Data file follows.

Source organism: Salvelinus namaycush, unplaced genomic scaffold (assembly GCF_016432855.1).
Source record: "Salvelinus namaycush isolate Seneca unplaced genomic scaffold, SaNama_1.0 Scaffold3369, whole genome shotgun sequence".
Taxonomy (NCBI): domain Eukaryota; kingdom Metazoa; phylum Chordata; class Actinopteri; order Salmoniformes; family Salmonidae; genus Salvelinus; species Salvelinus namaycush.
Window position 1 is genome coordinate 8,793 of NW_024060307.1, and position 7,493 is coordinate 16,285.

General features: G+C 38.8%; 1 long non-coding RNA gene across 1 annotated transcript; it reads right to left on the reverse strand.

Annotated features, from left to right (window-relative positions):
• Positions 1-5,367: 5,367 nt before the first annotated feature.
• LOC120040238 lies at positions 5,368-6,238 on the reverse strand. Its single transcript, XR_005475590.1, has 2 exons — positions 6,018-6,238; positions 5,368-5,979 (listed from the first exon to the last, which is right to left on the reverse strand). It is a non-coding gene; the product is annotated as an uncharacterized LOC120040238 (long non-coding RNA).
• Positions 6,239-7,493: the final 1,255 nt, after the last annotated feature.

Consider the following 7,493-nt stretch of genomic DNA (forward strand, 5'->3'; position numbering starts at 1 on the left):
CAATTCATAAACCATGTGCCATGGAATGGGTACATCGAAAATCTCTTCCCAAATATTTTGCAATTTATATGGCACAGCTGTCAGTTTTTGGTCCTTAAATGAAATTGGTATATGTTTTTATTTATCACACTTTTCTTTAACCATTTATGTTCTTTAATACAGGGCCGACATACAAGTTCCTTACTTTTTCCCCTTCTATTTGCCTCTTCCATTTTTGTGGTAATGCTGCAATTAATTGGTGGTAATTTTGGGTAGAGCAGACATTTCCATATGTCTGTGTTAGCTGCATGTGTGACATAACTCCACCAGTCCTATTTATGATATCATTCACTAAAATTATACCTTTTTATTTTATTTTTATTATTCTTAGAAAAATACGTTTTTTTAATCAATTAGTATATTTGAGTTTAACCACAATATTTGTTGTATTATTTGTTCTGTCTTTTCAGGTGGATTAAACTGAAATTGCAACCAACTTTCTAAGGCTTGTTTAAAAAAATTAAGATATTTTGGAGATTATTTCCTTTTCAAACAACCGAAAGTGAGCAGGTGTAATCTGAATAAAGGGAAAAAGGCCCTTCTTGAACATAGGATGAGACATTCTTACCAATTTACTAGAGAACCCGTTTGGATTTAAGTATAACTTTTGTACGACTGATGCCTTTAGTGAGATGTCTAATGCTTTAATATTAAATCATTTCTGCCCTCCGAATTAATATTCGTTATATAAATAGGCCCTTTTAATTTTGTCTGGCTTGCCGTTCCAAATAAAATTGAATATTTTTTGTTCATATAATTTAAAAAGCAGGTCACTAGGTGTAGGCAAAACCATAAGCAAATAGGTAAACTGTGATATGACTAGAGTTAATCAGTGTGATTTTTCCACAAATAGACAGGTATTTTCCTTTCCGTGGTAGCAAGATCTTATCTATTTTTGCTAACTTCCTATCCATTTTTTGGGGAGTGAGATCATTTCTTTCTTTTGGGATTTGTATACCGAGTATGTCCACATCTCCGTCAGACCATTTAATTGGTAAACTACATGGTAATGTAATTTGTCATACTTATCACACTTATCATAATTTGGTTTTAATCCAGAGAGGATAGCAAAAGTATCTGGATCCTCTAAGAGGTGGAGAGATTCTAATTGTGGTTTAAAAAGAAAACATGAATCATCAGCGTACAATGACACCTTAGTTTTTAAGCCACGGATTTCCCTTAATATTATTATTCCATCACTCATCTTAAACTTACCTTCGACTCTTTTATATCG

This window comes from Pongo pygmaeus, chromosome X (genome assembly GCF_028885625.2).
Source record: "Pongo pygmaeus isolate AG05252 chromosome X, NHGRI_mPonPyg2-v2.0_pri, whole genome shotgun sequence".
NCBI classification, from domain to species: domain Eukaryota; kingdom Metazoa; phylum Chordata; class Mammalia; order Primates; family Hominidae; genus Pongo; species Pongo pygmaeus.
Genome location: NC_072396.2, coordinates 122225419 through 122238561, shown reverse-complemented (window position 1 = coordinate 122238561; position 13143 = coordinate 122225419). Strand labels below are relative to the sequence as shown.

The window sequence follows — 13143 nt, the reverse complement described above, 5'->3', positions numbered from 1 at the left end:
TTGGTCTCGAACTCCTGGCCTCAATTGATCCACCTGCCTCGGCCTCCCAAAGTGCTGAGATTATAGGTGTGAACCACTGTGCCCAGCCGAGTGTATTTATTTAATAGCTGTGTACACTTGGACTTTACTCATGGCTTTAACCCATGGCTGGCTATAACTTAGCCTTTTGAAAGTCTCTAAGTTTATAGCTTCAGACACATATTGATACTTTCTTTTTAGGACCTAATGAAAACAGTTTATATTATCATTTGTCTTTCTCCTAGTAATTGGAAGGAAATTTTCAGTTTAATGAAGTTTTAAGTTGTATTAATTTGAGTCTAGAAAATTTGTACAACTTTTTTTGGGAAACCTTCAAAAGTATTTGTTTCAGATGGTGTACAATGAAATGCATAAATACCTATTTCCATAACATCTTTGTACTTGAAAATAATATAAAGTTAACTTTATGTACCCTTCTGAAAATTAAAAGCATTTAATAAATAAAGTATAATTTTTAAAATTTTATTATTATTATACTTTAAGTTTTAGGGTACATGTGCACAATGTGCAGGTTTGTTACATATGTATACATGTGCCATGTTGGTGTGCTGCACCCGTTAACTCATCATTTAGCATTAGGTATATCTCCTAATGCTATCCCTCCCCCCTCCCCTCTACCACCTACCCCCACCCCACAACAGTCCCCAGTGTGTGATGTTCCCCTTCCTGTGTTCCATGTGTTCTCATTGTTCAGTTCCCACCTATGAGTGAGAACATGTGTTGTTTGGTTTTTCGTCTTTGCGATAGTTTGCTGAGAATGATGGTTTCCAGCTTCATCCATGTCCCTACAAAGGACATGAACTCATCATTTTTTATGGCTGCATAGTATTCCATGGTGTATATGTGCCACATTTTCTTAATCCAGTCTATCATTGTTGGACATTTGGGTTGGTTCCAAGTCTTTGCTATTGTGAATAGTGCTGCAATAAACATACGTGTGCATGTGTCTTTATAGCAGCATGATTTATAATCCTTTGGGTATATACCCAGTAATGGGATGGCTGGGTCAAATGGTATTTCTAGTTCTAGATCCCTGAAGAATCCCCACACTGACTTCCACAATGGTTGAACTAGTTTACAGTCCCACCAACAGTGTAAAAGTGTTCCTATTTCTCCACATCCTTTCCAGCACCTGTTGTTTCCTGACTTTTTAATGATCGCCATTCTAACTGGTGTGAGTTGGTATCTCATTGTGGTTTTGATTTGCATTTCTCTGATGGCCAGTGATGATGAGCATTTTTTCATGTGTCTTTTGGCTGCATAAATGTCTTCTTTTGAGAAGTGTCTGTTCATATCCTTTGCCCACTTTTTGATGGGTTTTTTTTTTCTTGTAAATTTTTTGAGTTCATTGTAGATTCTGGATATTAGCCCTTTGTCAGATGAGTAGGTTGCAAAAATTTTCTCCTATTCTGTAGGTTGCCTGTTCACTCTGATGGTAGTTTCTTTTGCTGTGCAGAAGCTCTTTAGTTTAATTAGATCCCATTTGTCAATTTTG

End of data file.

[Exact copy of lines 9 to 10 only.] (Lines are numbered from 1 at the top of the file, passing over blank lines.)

• Positions 6,239-7,493: the final 1,255 nt, after the last annotated feature.

Consider the following 7,493-nt stretch of genomic DNA (forward strand, 5'->3'; position numbering starts at 1 on the left):